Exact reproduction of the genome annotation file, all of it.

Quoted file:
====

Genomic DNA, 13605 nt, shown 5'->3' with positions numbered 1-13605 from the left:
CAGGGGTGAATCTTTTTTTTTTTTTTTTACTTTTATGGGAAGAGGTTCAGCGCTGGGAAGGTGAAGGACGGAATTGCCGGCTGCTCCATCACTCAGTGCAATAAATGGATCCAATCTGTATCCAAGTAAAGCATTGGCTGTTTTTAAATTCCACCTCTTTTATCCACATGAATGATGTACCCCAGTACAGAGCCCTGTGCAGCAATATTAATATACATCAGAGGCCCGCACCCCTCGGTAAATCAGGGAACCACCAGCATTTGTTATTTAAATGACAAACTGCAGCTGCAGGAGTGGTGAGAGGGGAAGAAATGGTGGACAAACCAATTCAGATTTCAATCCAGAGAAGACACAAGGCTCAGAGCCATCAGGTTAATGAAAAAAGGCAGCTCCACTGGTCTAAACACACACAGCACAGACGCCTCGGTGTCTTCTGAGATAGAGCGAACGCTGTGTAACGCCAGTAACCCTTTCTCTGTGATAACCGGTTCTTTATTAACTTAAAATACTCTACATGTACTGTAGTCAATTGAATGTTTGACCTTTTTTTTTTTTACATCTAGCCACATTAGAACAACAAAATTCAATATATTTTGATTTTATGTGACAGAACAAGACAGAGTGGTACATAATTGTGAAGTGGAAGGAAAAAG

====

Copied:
Genomic DNA, 13605 nt, shown 5'->3' with positions numbered 1-13605 from the left:
CAGGGGTGAATCTTTTTTTTTTTTTTTTACTTTTATGGGAAGAGGTTCAGCGCTGGGAAGGTGAAGGACGGAATTGCCGGCTGCTCCATCACTCAGTGCAATAAATGGATCCAATCTGTATCCAAGTAAAGCATTGGCTGTTTTTAAATTCCACCTCTTTTATCCACATGAATGATGTACCCCAGTACAGAGCCCTGTGCAGCAATATTAATATACATCAGAGGCCCGCACCCCTCGGTAAATCAGGGAACCACCAGCATTTGTTATTTAAATGACAAACTGCAGCTGCAGGAGTGGTGAGAGGGGAAGAAATGGTGGACAAACCAATTCAGATTTCAATCCAGAGAAGACACAAGGCTCAGAGCCATCAGGTTAATGAAAAAAGGCAGCTCCACTGGTCTAAACACACACAGCACAGACGCCTCGGTGTCTTCTGAGATAGAGCGAACGCTGTGTAACGCCAGTAACCCTTTCTCTGTGATAACCGGTTCTTTATTAACTTAAAATACTCTACATGTACTGTAGTCAATTGAATGTTTGACCTTTTTTTTTTTTACATCTAGCCACATTAGAACAACAAAATTCAATATATTTTGATTTTATGTGACAGAACAAGACAGAGTGGTACATAATTGTGAAGTGGAAGGAAAAAG